The Oregon Department of Transportation is committing $100 million over the next five years to build out Oregon’s public electric vehicle charging network on several major road corridors, as well as in local communities statewide.
[Above photo by the Oregon DOT]
The Oregon Transportation Commission approved that funding amount – which comes from a mix of federal and state sources – at its March 30 meeting.
The Oregon DOT said about two-thirds of the funding — $52 million from the 2021 Infrastructure Investment and Jobs Act plus a required 20 percent match — must be spent on EV charging infrastructure along “Alternative Fuel Corridors,” as per guidance from the Federal Highway Administration.
Alternative Fuel Corridors are roads approved by the FHWA on which states may use federal funding to build alternative fuel infrastructure. Electricity is an alternative fuel, and Oregon has seven corridors approved for federally funded EV charging: Interstates 5, 84, 82, and U.S. 26, 101, 20 and 97.
The remaining third of the money — $36 million — will be used to close EV infrastructure gaps beyond those seven corridors. More charging sites in rural and urban areas, underserved communities, and at apartment complexes will allow more Oregonians to charge where they live, work, and play, noted Amanda Pietz, administrator for Oregon DOT’s policy, data & analysis division, in a statement.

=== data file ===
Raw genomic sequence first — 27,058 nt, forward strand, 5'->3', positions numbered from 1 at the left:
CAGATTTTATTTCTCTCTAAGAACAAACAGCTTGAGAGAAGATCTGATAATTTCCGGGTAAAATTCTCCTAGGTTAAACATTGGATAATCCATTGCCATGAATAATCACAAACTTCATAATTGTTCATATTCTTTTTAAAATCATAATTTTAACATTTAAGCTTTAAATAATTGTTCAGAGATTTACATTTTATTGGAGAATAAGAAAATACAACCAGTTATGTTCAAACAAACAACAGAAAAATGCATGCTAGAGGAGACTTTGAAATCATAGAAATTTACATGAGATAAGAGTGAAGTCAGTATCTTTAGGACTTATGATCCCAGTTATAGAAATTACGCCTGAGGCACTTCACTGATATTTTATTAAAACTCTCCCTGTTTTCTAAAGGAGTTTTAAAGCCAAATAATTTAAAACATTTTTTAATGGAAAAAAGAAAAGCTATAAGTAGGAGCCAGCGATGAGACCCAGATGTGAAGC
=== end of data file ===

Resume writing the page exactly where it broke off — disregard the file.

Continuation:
“We know that range anxiety is a big factor in people’s reluctance to make the switch to electric vehicles, especially in more rural parts of the state,” said Pietz. “This investment will build Oregonians’ confidence that an EV can fit into their life and get them where they need to go.”
She noted this $100 million investment focuses on building out charging infrastructure for light-duty EVs like cars, sport utility vehicles, and trucks because “demand is high and the technology is mature.”
Electrifying Oregon’s transportation system is a “key outcome” outlined in Oregon DOT’s Strategic Action Plan, and part of the state’s push to reduce greenhouse gas emissions from transportation and address the climate change crisis.
“Money doesn’t surmount all barriers,” said Pietz. “Regulations and policies that benefit electrification play a role, too, and we rely on our partner agencies for help there. Couple that with our other work and investments in walking and rolling, bicycling, and congestion pricing, and we can move the needle on transportation emissions in a big way.”